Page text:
93. Marvin McClarty, James Patterson and Robert Dacus, interview in Omaha,

Dec. 8, 1981.

94. Gary Troutman, interview in Omaha, Dec. 9, 1981.

95. Gary Troutman, interview in Omaha, Dec. 9, 1981.

96. Marvin McClarty, James Patterson, Robert Dacus, interview in Omaha,

Dec. 8, 1981.

97. James Patterson, Robert Dacus and Marvin McClarty, interview in Omaha,

Dec. 8, 1981 and Omaha Police Manual, Vol. I, Trng 4-1, p. 1, November 1977.

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98. Omaha Police Manual, Vol. I, Trng 4-1, p. 1, November 1977.

99. National Advisory Commission on Criminal Justice Standards and Goals,

Police (1973), p. 392.

100. U.S. Commission on Civil Rights, Who Is Guarding the Guardians? (October

1981), p. 25.

101. James Patterson, Marvin McClarty and Robert Dacus, interview in Omaha,

Dec. 8, 1981.

102. Ibid.

103. Erven McSwain, interview in Omaha, Dec. 9, 1981.

104. Gary Troutman, interview in Omaha, Dec. 9, 1981.

105. Lt. Raymond P. Sorys, inter-office communication to Coordinator Alfred P.

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109. Bernice Dodd, interview in Omaha, Sept. 24, 1981.

110. Francis Smith and others, interview in Omaha, Aug. 27, 1981.

111. Alvin M. Goodwin, Jr., telephone interview, Nov. 5, 1981 and Luke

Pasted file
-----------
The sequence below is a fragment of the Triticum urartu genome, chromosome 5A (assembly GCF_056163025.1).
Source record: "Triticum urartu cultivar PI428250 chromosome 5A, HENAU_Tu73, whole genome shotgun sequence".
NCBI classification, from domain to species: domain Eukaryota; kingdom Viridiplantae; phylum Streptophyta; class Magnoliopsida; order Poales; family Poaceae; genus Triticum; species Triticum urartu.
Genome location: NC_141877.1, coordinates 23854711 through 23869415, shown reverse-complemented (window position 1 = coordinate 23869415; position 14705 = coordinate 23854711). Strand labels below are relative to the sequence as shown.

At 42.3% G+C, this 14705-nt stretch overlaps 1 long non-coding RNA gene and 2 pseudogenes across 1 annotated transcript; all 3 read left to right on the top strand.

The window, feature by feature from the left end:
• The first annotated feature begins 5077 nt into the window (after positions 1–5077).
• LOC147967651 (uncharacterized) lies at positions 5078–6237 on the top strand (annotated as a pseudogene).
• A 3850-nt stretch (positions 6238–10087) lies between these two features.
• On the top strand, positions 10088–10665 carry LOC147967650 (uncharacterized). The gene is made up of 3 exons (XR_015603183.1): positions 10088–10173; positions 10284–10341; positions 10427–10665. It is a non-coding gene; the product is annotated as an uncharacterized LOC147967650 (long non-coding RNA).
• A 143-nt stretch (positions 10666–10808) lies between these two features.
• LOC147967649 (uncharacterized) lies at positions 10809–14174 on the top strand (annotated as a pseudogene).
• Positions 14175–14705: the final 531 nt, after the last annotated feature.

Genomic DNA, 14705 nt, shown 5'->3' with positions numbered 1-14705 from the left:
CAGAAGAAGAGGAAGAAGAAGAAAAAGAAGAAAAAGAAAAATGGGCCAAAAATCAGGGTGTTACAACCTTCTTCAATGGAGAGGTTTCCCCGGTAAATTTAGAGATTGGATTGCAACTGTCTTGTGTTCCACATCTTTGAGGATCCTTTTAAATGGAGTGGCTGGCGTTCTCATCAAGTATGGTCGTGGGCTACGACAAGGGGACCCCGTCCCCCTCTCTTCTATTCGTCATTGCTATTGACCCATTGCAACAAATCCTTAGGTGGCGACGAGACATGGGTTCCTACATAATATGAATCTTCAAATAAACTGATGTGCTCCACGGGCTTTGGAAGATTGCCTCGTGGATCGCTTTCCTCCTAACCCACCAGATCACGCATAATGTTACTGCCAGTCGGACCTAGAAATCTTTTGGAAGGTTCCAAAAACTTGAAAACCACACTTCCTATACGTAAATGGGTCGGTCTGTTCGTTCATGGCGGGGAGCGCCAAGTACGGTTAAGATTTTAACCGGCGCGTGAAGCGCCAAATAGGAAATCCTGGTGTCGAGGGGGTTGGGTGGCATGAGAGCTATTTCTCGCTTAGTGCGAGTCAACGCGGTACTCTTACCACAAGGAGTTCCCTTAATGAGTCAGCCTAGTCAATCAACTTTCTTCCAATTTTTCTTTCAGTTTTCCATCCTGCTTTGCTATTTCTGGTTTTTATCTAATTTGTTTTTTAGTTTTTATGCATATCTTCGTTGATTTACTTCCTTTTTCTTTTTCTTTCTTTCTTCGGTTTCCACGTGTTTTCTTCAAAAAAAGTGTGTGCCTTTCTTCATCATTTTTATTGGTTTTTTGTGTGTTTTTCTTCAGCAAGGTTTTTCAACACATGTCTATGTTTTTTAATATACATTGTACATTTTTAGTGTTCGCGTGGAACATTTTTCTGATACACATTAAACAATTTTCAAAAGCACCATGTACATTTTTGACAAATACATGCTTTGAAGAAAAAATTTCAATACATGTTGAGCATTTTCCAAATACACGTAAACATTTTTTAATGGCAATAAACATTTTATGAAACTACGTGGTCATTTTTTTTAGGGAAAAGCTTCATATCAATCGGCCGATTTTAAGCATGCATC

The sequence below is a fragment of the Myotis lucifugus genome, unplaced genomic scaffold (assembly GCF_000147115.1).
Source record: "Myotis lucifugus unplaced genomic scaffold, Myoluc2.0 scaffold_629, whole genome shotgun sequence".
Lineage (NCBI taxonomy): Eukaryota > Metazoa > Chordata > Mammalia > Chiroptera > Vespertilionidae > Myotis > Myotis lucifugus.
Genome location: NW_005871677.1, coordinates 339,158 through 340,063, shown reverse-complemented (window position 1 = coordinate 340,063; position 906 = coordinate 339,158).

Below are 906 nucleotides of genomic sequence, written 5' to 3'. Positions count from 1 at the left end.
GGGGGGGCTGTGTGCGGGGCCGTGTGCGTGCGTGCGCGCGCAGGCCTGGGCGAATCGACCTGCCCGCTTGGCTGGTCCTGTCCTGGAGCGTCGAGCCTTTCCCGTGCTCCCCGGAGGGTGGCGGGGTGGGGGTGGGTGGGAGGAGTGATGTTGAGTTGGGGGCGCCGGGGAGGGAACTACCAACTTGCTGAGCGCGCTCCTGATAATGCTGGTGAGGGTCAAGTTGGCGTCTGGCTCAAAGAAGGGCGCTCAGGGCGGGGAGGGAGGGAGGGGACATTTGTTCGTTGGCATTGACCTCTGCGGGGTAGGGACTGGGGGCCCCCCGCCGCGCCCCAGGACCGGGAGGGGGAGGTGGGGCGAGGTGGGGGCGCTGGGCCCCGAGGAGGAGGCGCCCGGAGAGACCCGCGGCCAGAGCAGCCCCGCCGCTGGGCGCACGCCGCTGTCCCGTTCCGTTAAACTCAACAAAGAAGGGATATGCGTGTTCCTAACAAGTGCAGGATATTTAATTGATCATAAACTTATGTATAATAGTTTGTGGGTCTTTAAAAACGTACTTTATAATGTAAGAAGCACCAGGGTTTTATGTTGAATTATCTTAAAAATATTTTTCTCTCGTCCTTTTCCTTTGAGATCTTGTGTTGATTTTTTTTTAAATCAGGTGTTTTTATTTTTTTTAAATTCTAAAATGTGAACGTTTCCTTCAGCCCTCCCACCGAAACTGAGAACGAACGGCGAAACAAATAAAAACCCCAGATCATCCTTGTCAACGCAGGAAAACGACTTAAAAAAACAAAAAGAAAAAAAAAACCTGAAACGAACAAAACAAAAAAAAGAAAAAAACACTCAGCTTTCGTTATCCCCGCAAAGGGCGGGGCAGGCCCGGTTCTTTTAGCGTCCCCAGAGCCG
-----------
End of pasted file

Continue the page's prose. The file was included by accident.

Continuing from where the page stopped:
Nichols, interview in Omaha, Aug. 27, 1981.

112. Mary Larsen, interview in Omaha, Aug. 26, 1981.

113. Ibid.

CHAPTER 4

USE OF FORCE

The National Advisory Commission on Criminal Justice Standards and Goals

has stated that:

Every police agency should define situations in which force is permitted, establish a range of alternatives to its use, and restrict it to the minimum amount necessary to achieve lawful police objectives.1

Deadly Force

The importance of policies on use of force, especially deadly force, was stressed by the U.S. Commission on Civil Rights in its report on police

practices:

Clearly-defined policies and guidelines are vital in the sensitive area of police use of deadly force because an officer may not have even a few seconds in which to assess the situation and decide whether to fire. There is little opportunity to determine the nature of the offense committed, the identity and age of the suspect, the reason for his flight, or whether he is carrying a weapon. Snap judgments on these factors often lead to tragic, unnecessary shootings and loss of life. Moreover, since this is a fleeing suspect, authorizing the officer to shoot essentially makes a police officer the prosecutor, jury, sentencing judge, and executioner, all in one moment. 2

Use of firearms, deadly force, by police officers has always been a matter

of concern for minorities.

Paul Takagi, commenting in Crime and Social

Justice on the disproportionate number of black persons killed by police officers nationwide, stated that "police have one trigger finger for whites and another for blacks.113

Nebraska is one of the States which has adopted the Model Penal Code on use of force. This means that the decision to use deadly force is based on the danger presented by the actions of the suspect, not the crime committed.

This contrasts with the common law rule which allows deadly force to be used

against any person suspected of committing a felony. The problem with the

common law rule which has been codified by many States, is that today there

are many more crimes than in the past, some not dangerous, that are classified

as felonies.